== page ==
Wednesday, September 21, 2011

Universal Suffrage, Pragmatarianism and the War On Drugs

Let's evaluate the two steps of the democratic process using the war on drugs as our example. Drugs are bad mmm'kay?

Step one involves the process of deciding whether or not drugs should be legal. Should kids be allowed to participate in this process? Here are some of the factors which are completely immaterial to whether they should be allowed to vote...
  1. whether they would vote for or against legalization
  2. whether they had enough information to make an "informed" decision
  3. whether they had enough life experience
  4. whether they pay taxes
Every argument against kids voting is an argument that we can make against adults voting. Voting is just the right to try and protect one's interests. Everybody should have the right to try and protect their interests...irrespective of all other factors. The only limitations should be that a voter must be a resident and that they cannot be accompanied in the voting booth.

So here we have the tug of war contest between two sides. It makes sense that we would want the side that cares the most to win. Therefore, it would be counterproductive to limit campaign contributions or to limit how many people volunteer for campaigns or to limit how many hours they can volunteer for. The amount of time/money that people contribute reflects how much they care about the issue.

In order to decide which side "wins" or "loses" the democratic contest we take a vote.

Step two of the democratic process involves funding the outcome…in this case…the war against drugs. Currently, both sides of the debate have to pay for the war against drugs. It's completely bizarre that people who believe that drugs should be legal have to help fund the war against drugs. It adds insult to injury and results in taxes being put in the same category as death.

So how do we decide how much money should be allocated to the war against drugs? Currently we have representatives making those decisions. The problem is that there's no way they can know the optimal level of funding for the war on drugs. It's impossible. They have no idea how many other public goods people would be willing to forgo in order to support the war on drugs.  In economic terms this is known as opportunity cost.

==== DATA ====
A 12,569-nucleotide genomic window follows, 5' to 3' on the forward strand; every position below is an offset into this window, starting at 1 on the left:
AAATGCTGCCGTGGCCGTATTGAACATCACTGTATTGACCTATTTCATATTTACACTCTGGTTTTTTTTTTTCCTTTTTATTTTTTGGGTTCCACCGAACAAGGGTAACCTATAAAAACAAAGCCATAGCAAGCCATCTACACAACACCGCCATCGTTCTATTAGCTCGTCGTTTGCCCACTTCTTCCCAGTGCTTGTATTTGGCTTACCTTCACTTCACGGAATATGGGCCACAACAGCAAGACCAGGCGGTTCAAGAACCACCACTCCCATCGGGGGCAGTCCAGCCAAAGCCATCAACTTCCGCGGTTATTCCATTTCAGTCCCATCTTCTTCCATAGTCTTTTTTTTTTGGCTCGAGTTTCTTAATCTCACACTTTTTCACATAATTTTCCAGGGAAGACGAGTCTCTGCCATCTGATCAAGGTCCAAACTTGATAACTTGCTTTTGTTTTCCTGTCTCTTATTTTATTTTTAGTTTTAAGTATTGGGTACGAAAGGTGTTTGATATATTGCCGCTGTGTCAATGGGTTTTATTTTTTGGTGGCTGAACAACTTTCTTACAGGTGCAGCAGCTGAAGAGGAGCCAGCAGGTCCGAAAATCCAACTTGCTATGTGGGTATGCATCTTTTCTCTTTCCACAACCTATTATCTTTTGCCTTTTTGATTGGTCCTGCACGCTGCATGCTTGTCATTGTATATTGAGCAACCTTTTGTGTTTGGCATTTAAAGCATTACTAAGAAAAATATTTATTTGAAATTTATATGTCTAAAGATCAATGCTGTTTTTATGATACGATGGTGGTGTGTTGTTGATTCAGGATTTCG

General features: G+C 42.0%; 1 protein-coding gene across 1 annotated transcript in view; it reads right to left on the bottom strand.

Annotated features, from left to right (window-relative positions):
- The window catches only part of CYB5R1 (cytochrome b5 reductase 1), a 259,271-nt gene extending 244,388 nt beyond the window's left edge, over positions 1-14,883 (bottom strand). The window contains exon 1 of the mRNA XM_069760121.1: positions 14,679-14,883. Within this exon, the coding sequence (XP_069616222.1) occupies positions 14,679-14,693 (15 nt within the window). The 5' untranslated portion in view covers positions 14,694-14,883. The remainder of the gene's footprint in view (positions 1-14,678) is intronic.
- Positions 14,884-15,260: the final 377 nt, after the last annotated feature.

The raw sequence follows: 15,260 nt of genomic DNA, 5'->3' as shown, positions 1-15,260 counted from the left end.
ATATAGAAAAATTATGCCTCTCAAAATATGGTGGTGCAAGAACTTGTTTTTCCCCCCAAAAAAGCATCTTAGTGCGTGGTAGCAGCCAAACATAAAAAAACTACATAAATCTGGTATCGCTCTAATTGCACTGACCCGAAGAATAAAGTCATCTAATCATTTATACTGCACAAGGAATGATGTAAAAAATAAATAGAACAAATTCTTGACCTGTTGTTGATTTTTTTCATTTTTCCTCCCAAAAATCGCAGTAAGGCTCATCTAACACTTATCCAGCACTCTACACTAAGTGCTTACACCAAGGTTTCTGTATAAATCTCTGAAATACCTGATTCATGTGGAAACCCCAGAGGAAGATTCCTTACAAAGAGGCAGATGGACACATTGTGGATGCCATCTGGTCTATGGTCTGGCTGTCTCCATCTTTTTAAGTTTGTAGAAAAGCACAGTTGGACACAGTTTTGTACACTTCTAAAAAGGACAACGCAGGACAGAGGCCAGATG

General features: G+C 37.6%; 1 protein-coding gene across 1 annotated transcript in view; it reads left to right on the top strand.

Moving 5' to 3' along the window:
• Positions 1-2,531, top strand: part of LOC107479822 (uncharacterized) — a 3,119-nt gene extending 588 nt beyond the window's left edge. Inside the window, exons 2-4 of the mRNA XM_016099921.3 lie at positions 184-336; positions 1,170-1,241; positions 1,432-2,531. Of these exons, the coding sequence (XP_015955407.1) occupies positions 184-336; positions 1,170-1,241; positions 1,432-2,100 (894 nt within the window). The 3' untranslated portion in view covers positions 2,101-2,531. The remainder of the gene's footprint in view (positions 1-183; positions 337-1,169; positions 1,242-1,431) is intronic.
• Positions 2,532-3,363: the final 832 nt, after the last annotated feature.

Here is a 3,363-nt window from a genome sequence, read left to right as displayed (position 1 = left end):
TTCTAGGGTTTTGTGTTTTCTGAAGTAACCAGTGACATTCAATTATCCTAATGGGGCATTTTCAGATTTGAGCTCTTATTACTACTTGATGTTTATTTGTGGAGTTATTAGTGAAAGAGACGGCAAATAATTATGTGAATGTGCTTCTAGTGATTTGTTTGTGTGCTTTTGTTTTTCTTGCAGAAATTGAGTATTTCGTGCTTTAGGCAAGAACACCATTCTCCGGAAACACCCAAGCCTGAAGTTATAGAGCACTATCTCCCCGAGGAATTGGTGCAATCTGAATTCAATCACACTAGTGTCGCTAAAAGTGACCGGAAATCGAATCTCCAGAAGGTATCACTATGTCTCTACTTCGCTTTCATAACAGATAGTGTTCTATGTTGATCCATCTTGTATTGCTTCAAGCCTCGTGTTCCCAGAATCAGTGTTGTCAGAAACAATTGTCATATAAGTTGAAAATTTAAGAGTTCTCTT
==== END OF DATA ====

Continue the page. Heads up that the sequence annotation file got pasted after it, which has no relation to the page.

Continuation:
If any taxpayers feel that congress is not accurately representing their values then they should be able to individually decide what percentage of their taxes the war on drugs should receive. If anybody felt that the way on drugs wasn't receiving enough money…then they would be more than welcome to "donate" additional money to the war on drugs. They could also "donate" additional time by trying to convince others why it's important for them to "donate" more of their taxes to the war against drugs.

The beauty of pragmatarianism is that taxpayers would…
  1. …be transformed into donors supporting public goods.
  2. …have the opportunity to directly support the causes that they care about
  3. …only pay for results
The focus would switch from cutting to contributing.

The point is that everybody should be allowed to vote and everybody should be allowed to directly fund the public goods that they value. The bottom line for step one is that arguing against kids voting is the same thing as arguing against adults voting. The bottom line for step two is that arguing against pragmatarianism is the same thing as arguing against results.

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